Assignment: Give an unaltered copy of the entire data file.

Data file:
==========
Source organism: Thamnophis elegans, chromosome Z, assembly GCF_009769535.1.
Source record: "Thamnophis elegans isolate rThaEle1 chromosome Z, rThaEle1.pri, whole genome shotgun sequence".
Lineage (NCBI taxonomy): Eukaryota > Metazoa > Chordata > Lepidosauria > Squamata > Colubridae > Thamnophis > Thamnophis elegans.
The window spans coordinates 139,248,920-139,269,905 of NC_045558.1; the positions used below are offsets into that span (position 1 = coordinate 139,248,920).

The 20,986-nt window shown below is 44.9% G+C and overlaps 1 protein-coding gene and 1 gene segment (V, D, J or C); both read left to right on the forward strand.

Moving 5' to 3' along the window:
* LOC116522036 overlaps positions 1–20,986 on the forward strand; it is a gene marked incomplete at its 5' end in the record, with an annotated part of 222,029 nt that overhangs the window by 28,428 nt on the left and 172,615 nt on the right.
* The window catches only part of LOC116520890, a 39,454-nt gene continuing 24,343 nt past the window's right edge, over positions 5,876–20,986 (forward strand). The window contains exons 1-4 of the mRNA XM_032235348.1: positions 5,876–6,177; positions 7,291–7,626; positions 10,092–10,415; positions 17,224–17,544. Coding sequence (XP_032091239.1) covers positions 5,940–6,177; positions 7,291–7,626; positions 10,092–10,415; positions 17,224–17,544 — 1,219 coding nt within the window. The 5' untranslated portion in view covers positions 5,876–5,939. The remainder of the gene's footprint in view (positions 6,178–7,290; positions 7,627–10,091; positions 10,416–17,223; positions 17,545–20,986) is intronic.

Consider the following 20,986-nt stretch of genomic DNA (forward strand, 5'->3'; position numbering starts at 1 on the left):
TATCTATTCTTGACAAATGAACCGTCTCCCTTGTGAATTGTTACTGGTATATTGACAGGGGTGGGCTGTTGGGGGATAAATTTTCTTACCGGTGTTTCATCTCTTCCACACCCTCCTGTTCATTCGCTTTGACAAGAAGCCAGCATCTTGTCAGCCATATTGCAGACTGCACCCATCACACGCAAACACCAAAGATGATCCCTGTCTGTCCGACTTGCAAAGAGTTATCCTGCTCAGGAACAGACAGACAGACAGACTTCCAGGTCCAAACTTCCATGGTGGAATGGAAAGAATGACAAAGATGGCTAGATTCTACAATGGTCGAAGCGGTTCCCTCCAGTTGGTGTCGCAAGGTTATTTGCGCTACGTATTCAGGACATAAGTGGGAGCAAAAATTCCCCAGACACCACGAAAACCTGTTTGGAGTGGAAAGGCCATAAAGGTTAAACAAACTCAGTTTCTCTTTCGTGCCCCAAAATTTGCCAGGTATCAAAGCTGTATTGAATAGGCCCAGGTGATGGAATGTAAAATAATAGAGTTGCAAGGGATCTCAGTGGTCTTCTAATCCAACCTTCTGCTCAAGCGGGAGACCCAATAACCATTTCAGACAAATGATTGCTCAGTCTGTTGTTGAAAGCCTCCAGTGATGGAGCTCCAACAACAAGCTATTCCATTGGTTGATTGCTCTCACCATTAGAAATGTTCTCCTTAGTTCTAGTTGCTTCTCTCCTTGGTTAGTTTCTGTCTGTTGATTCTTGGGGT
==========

Source organism: Thamnophis elegans, chromosome Z, assembly GCF_009769535.1.
Source record: "Thamnophis elegans isolate rThaEle1 chromosome Z, rThaEle1.pri, whole genome shotgun sequence".
Lineage (NCBI taxonomy): Eukaryota > Metazoa > Chordata > Lepidosauria > Squamata > Colubridae > Thamnophis > Thamnophis elegans.
The window spans coordinates 139,248,920-139,269,905 of NC_045558.1; the positions used below are offsets into that span (position 1 = coordinate 139,248,920).

The 20,986-nt window shown below is 44.9% G+C and overlaps 1 protein-coding gene and 1 gene segment (V, D, J or C); both read left to right on the forward strand.

Moving 5' to 3' along the window:
* LOC116522036 overlaps positions 1–20,986 on the forward strand; it is a gene marked incomplete at its 5' end in the record, with an annotated part of 222,029 nt that overhangs the window by 28,428 nt on the left and 172,615 nt on the right.
* The window catches only part of LOC116520890, a 39,454-nt gene continuing 24,343 nt past the window's right edge, over positions 5,876–20,986 (forward strand). The window contains exons 1-4 of the mRNA XM_032235348.1: positions 5,876–6,177; positions 7,291–7,626; positions 10,092–10,415; positions 17,224–17,544. Coding sequence (XP_032091239.1) covers positions 5,940–6,177; positions 7,291–7,626; positions 10,092–10,415; positions 17,224–17,544 — 1,219 coding nt within the window. The 5' untranslated portion in view covers positions 5,876–5,939. The remainder of the gene's footprint in view (positions 6,178–7,290; positions 7,627–10,091; positions 10,416–17,223; positions 17,545–20,986) is intronic.

Consider the following 20,986-nt stretch of genomic DNA (forward strand, 5'->3'; position numbering starts at 1 on the left):
TATCTATTCTTGACAAATGAACCGTCTCCCTTGTGAATTGTTACTGGTATATTGACAGGGGTGGGCTGTTGGGGGATAAATTTTCTTACCGGTGTTTCATCTCTTCCACACCCTCCTGTTCATTCGCTTTGACAAGAAGCCAGCATCTTGTCAGCCATATTGCAGACTGCACCCATCACACGCAAACACCAAAGATGATCCCTGTCTGTCCGACTTGCAAAGAGTTATCCTGCTCAGGAACAGACAGACAGACAGACTTCCAGGTCCAAACTTCCATGGTGGAATGGAAAGAATGACAAAGATGGCTAGATTCTACAATGGTCGAAGCGGTTCCCTCCAGTTGGTGTCGCAAGGTTATTTGCGCTACGTATTCAGGACATAAGTGGGAGCAAAAATTCCCCAGACACCACGAAAACCTGTTTGGAGTGGAAAGGCCATAAAGGTTAAACAAACTCAGTTTCTCTTTCGTGCCCCAAAATTTGCCAGGTATCAAAGCTGTATTGAATAGGCCCAGGTGATGGAATGTAAAATAATAGAGTTGCAAGGGATCTCAGTGGTCTTCTAATCCAACCTTCTGCTCAAGCGGGAGACCCAATAACCATTTCAGACAAATGATTGCTCAGTCTGTTGTTGAAAGCCTCCAGTGATGGAGCTCCAACAACAAGCTATTCCATTGGTTGATTGCTCTCACCATTAGAAATGTTCTCCTTAGTTCTAGTTGCTTCTCTCCTTGGTTAGTTTCTGTCTGTTGATTCTTGGGGT